The Gods of Sagittarius by Eric Flint and Mike Resnick

Rating: 6.1 (out of 10)

The most recent iterations of Lovecraft revivalism have mostly been grounded in reshaping the “Lovecraftian” tale itself, by explicitly providing a new context for Lovecraft’s much discussed racism (The Ballad of Black Tom, Lovecraft Country) and misogyny (The Dream-Quest of Vellitt Boe), or by creating a meta-narrative about the Cthulhu Mythos itself (Carter & Lovecraft, I Am Providence). I guess it takes a couple of salty old pros like Eric Flint and Mike Resnick to remind us that, since most of the big beasties in the Lovecraft canon come from outer space, why don’t we all just hop in a space ship and track them down at home?

The Gods of Sagittarius is about two expeditions – one human, one not – that cross paths and purposes as they set off on their respective journeys to uncover the lost secrets of the Old Ones. It is a smart and well composed novel, as one might expect from the two names on the cover. Heady concepts abound: a Warlock Variation Drive that “develops alternative modes of existence. At apparent random”; a Moebius Wormhole, which is basically as cool as it sounds. It is also a comical odyssey that leans heavily on sarcasm, particularly inflected with Resnick trademark caustic humor. Some of the humor is smart and funny (as one might also expect from these two authors), some of it is hammy and boorish, and the rest of it appears to have been dreamed up on an exceptionally beer-drenched fishing trip where all they did was try to crack each other up with dick and fart jokes.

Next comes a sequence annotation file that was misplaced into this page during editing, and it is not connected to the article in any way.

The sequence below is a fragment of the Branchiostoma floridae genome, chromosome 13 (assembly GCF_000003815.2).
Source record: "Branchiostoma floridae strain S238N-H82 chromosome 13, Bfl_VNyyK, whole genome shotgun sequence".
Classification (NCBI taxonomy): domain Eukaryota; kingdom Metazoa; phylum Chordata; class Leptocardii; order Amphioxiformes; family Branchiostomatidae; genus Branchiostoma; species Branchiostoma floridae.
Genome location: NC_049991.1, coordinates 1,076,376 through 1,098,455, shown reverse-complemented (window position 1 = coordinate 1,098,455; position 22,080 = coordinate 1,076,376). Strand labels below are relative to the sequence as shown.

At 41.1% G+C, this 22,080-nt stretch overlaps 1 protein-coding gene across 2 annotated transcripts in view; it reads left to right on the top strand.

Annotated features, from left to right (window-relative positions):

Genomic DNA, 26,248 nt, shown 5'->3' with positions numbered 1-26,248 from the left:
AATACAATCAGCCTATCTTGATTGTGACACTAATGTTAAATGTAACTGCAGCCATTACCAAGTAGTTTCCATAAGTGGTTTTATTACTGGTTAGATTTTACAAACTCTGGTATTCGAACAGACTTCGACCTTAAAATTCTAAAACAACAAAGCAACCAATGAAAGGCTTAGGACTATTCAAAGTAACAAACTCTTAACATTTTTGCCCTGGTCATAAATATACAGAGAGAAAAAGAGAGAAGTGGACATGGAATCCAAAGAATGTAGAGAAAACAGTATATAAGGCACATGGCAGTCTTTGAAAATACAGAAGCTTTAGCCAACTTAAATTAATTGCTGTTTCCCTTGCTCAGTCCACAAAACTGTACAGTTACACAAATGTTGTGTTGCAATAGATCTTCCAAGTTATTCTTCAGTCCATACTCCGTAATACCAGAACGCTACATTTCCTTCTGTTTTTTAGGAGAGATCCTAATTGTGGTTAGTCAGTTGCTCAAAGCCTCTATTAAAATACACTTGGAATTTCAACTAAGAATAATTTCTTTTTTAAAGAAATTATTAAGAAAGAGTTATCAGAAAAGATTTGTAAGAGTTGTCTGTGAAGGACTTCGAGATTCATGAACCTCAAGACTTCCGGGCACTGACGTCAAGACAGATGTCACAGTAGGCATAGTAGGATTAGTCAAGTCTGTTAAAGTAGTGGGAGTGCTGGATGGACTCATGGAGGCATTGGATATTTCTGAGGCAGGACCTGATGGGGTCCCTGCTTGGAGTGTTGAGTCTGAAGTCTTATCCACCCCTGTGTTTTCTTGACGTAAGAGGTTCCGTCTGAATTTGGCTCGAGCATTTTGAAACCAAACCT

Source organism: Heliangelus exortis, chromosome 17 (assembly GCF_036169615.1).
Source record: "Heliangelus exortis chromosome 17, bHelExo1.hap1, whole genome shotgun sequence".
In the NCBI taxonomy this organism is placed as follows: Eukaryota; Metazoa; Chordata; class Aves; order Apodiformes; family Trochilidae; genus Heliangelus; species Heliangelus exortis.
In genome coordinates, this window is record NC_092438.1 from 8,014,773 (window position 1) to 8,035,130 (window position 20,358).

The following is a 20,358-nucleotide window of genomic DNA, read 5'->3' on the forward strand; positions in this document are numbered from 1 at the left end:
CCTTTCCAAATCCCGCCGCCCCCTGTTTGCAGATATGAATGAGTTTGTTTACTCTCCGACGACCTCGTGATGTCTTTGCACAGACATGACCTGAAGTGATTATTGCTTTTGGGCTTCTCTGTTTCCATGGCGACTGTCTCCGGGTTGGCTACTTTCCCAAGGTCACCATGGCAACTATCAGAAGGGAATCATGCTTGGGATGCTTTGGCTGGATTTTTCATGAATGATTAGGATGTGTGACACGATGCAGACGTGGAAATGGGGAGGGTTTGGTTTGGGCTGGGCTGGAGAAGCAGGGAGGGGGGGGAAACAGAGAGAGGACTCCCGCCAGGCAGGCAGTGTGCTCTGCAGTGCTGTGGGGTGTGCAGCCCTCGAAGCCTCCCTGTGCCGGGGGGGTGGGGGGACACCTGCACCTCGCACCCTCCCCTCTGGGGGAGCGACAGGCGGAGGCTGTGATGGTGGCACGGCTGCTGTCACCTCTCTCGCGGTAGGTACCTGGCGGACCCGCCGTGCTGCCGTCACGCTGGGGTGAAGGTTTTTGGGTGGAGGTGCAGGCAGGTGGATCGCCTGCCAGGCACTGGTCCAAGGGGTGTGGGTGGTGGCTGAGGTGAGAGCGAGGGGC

This novel had really built up a good head of steam in the second half, until its strained and overly cerebral climax killed the momentum, followed by an extraneous denouement that set up a sequel (I guess???) for no good reason.

Still, it’s at least two thirds of a fun ride, with enough smarts and smart-assery to satisfy the authors’ diehard fans.

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